Rent Shop Volunteer Join

Q. Who is Mr. Smarty Plants?

A: There are those who suspect Wildflower Center volunteers are the culpable and capable culprits. Yet, others think staff members play some, albeit small, role. You can torture us with your plant questions, but we will never reveal the Green Guru's secret identity.

Help us grow by giving to the Plant Database Fund or by becoming a member

Did you know you can access the Native Plant Information Network with your web-enabled smartphone?

Share

Ask Mr. Smarty Plants

Ask Mr. Smarty Plants is a free service provided by the staff and volunteers at the Lady Bird Johnson Wildflower Center.

Search Smarty Plants
See a list of all Smarty Plants questions

Please forgive us, but Mr. Smarty Plants has been overwhelmed by a flood of mail and must take a break for awhile to catch up. We hope to be accepting new questions again soon. Thank you!

Need help with plant identification, visit the plant identification page.

 
rate this answer
Not Yet Rated

Tuesday - July 15, 2008

From: New Boston, TX
Region: Southwest
Topic: Plant Identification
Title: Is Tagetes lemmonii a Texas native?
Answered by: Barbara Medford and Joe Marcus

QUESTION:

Is the Copper Canyon Daisy (Tagetes lemmonii) a native Texas plant?

ANSWER:

The USDA Plant Profile shows it as native only to southern Arizona. The City of Austin Native and Adapted Landscape Plants shows it as Non-native, adapted to Austin. It apparently occurs naturally between 4000' and 8000' of altitude in mountain canyons in northern Mexico and southern Arizona. "Vascular Plants of Texas:  a Comprehensive Checklist including synonymy, Bibliography, and Index" by Stanley D. Jones, Joseph K. Wipff and Paul M. Montgomery.  University of Texas Press, 1997, lists it as "Cultivated" in Texas.  Turner, B. L. et al in "Atlas of the Vascular Plants of Texas" list only Tagetes micrantha as does Correll and Johnson "Manual of the Vascular Plants of Texas".  The term "Copper Canyon" in the common name refers to a region of Mexico in the species' native range. Bottom line: no, it is not a native of Texas.

 

More Plant Identification Questions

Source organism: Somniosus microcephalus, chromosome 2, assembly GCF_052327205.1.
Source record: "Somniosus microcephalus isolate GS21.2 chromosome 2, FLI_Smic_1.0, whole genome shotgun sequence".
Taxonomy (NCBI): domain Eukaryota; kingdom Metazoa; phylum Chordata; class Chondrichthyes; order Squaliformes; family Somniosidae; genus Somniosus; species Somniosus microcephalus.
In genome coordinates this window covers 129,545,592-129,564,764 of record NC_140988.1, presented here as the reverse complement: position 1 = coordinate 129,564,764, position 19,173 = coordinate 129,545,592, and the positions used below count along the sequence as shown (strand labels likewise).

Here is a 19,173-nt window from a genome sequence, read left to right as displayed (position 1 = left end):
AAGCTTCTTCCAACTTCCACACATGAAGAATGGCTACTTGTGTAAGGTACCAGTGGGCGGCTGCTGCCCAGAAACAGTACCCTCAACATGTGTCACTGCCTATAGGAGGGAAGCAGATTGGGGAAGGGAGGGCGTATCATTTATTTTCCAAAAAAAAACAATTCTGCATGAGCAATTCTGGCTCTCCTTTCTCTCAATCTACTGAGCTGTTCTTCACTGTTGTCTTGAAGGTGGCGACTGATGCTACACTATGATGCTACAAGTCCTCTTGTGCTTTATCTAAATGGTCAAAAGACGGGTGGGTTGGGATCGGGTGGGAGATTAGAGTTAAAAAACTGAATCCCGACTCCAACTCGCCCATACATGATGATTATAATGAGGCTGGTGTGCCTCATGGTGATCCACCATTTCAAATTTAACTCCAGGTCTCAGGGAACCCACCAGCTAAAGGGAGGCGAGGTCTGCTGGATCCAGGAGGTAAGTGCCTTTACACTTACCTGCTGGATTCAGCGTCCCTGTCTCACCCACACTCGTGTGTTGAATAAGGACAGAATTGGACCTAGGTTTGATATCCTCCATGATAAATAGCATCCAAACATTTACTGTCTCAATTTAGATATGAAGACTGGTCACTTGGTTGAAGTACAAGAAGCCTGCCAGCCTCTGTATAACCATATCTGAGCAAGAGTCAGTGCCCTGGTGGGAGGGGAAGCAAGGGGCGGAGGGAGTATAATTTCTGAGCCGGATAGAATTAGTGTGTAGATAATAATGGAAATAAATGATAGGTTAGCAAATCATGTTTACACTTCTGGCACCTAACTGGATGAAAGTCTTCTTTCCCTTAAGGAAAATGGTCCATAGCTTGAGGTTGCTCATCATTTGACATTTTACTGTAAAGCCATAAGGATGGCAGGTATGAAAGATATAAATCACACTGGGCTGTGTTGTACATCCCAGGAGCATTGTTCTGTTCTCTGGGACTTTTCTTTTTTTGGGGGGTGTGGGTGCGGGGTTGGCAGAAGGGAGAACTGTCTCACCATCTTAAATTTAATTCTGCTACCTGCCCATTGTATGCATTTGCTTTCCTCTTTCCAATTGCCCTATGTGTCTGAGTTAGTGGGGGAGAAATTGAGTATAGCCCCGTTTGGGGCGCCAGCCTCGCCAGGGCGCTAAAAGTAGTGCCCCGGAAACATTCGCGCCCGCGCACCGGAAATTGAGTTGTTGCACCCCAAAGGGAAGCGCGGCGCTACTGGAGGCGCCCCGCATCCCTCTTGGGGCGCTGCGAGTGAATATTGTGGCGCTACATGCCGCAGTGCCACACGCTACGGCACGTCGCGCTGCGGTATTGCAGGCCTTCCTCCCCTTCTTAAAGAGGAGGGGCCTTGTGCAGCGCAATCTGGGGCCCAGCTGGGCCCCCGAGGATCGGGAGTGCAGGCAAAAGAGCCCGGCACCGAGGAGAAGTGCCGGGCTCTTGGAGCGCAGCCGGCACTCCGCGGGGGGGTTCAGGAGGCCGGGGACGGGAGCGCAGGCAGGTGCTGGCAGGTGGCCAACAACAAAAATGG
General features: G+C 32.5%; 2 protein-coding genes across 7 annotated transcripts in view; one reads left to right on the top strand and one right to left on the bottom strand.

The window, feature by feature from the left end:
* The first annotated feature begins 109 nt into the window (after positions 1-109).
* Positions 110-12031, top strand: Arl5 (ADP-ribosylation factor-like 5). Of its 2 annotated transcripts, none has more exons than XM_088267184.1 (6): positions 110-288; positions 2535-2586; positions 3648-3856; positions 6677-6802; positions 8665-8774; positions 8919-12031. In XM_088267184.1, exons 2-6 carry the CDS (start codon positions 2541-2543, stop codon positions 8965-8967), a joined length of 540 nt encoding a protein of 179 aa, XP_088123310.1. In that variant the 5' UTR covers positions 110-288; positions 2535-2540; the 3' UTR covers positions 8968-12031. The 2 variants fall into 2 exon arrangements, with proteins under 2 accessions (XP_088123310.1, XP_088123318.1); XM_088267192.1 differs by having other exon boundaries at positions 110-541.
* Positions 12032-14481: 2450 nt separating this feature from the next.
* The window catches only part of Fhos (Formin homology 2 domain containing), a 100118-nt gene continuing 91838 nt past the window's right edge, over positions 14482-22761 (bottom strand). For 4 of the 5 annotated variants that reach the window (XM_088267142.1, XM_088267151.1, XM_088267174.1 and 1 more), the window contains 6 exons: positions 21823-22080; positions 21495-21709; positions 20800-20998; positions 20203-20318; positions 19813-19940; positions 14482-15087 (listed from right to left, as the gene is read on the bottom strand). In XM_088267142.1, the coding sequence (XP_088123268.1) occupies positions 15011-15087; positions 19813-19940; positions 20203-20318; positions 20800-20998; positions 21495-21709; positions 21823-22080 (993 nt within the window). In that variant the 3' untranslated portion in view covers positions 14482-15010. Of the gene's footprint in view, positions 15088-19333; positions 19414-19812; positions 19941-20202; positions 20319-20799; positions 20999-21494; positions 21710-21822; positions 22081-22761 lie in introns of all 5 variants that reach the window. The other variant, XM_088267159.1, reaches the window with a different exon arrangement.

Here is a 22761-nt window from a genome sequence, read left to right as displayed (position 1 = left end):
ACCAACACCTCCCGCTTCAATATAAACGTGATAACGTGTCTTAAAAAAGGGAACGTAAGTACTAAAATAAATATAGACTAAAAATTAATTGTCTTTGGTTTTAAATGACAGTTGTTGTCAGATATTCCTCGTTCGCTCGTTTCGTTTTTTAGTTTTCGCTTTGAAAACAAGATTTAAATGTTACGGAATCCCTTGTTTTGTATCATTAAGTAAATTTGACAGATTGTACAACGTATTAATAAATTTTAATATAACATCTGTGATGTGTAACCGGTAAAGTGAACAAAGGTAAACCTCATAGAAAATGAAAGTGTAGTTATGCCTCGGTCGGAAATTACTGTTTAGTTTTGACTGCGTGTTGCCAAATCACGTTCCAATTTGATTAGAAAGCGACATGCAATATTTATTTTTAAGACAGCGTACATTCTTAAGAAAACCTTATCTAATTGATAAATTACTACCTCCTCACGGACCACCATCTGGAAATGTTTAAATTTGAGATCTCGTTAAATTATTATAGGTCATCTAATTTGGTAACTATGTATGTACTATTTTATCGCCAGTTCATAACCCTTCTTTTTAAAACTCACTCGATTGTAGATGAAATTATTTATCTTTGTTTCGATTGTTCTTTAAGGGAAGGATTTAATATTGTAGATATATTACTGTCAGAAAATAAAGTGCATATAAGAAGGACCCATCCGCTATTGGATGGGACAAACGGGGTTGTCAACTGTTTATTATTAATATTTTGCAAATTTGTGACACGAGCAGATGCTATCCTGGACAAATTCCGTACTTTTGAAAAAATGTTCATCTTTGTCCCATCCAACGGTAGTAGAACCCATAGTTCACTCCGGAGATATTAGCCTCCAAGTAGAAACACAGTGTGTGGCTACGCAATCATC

Identification of a flower with grape kool aid fragrance
May 17, 2007 - While I lived in Texas someone gave me a flower from a "tree" (i am not sure tree is the right word). It was a large white flower that closed up in the evenings and smelled sweet like grape kool ai...
view the full question and answer

Identity of tree with pumpkin-like fruit in Florida
October 02, 2012 - Hello. I live in a small town called Molino FL. I was walking on the side of our road and found a tree with pumpkin type fruit on the limbs. I have been trying to figure this tree out for about 3 mont...
view the full question and answer

Plant ID–maybe a lupine?
February 02, 2015 - We have a strange plant growing in our flowerbed that we did not knowingly plant. It sprang up last summer and has continued to grow throughout the winter in spite of several freezes. We live just eas...
view the full question and answer

Fringe tree appropriate for Libertyville IL
July 05, 2009 - I live in Libertyville Illinois and admired a fringe tree on the Biltmore Estate. Are the weather & soil conditions conducive to having a fringe tree in this area?
view the full question and answer

Identity of vine growing in Kentucky.
August 11, 2013 - I have a vine I can't identify. The leaf is heart shaped and the vine is fuzzy. The blooms is just now starting to bloom. They are small red and some white in it. The bloom sort of remind you of a c...
view the full question and answer

Support the Wildflower Center by Donating Online or Becoming a Member today.

Bibliography

Atlas of the Vascular Plants of Texas (2003) Turner, B. L.; H. Nichols; G. Denny; O. Doron

Vascular Plants of Texas (1997) Jones, Wipff, and Montgomery

Search More Titles in Bibliography